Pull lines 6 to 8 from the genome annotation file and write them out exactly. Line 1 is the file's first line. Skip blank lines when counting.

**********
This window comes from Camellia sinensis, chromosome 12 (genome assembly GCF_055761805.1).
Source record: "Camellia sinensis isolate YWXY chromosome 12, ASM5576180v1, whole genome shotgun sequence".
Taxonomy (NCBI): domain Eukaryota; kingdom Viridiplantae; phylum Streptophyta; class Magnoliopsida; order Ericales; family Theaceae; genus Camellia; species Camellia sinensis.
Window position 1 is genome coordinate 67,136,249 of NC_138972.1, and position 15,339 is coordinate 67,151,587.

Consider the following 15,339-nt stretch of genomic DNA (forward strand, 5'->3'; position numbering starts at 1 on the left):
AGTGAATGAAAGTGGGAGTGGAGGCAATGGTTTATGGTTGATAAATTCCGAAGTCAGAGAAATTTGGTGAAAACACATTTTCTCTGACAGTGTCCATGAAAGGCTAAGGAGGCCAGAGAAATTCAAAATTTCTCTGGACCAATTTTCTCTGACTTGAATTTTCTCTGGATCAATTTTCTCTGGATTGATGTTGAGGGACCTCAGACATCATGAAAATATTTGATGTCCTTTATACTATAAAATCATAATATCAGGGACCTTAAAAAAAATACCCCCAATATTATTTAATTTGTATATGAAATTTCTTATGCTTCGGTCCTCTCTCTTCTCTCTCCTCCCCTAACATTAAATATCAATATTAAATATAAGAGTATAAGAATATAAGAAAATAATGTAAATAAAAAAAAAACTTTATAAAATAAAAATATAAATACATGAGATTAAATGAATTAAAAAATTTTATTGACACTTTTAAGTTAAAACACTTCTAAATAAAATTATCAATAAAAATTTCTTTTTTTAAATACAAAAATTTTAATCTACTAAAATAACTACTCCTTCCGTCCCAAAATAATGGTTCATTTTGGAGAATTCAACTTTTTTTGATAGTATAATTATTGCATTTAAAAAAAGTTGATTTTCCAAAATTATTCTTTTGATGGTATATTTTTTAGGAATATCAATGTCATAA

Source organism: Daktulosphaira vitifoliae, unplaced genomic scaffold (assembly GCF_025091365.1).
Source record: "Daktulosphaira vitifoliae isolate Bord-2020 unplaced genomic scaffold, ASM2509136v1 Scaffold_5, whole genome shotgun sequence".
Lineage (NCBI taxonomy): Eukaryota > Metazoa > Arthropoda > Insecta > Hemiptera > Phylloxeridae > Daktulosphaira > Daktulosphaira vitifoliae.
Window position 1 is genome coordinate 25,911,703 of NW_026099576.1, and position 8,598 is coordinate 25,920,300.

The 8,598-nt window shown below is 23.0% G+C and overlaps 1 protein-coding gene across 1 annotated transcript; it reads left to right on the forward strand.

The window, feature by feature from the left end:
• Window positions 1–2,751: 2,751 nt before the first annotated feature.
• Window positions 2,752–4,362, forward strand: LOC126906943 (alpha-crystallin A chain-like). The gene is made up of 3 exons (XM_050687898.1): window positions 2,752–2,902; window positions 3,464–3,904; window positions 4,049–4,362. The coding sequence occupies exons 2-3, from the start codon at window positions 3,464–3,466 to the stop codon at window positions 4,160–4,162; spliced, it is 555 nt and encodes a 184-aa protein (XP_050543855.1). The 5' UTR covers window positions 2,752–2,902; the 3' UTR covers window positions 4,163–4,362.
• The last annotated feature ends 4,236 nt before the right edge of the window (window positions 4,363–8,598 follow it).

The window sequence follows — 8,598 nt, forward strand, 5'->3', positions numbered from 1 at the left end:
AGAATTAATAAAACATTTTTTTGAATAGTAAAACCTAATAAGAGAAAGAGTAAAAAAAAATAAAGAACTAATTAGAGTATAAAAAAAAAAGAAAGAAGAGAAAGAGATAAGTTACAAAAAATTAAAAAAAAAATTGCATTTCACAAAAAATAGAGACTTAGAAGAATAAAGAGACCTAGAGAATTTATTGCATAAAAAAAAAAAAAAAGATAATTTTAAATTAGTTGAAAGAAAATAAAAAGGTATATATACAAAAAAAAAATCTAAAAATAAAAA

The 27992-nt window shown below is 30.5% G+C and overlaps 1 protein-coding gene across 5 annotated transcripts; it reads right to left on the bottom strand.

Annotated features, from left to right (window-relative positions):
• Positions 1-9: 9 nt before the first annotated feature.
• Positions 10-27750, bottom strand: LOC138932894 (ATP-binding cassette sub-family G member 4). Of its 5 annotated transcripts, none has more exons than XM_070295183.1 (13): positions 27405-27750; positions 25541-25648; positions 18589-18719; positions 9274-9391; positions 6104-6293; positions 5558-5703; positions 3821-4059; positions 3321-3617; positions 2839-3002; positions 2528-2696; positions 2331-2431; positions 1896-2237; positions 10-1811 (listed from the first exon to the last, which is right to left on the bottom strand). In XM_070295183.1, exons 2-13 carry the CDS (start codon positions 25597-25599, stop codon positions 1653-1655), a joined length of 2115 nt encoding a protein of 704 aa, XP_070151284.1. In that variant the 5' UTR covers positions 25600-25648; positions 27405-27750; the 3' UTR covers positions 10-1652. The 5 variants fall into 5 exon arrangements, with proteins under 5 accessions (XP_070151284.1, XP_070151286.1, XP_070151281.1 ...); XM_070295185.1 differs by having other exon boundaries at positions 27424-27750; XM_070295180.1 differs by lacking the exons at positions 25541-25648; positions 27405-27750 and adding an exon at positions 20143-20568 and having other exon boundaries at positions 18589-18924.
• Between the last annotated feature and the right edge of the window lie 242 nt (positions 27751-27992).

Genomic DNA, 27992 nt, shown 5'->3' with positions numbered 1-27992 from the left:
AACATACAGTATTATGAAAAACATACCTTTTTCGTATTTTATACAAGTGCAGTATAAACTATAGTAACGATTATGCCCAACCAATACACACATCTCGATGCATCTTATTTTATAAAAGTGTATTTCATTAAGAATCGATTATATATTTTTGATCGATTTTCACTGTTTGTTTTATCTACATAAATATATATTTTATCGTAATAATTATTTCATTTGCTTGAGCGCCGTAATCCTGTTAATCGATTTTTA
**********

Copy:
AGTGAATGAAAGTGGGAGTGGAGGCAATGGTTTATGGTTGATAAATTCCGAAGTCAGAGAAATTTGGTGAAAACACATTTTCTCTGACAGTGTCCATGAAAGGCTAAGGAGGCCAGAGAAATTCAAAATTTCTCTGGACCAATTTTCTCTGACTTGAATTTTCTCTGGATCAATTTTCTCTGGATTGATGTTGAGGGACCTCAGACATCATGAAAATATTTGATGTCCTTTATACTATAAAATCATAATATCAGGGACCTTAAAAAAAATACCCCCAATATTATTTAATTTGTATATGAAATTTCTTATGCTTCGGTCCTCTCTCTTCTCTCTCCTCCCCTAACATTAAATATCAATATTAAATATAAGAGTATAAGAATATAAGAAAATAATGTAAATAAAAAAAAAACTTTATAAAATAAAAATATAAATACATGAGATTAAATGAATTAAAAAATTTTATTGACACTTTTAAGTTAAAACACTTCTAAATAAAATTATCAATAAAAATTTCTTTTTTTAAATACAAAAATTTTAATCTACTAAAATAACTACTCCTTCCGTCCCAAAATAATGGTTCATTTTGGAGAATTCAACTTTTTTTGATAGTATAATTATTGCATTTAAAAAAAGTTGATTTTCCAAAATTATTCTTTTGATGGTATATTTTTTAGGAATATCAATGTCATAA

Source organism: Daktulosphaira vitifoliae, unplaced genomic scaffold (assembly GCF_025091365.1).
Source record: "Daktulosphaira vitifoliae isolate Bord-2020 unplaced genomic scaffold, ASM2509136v1 Scaffold_5, whole genome shotgun sequence".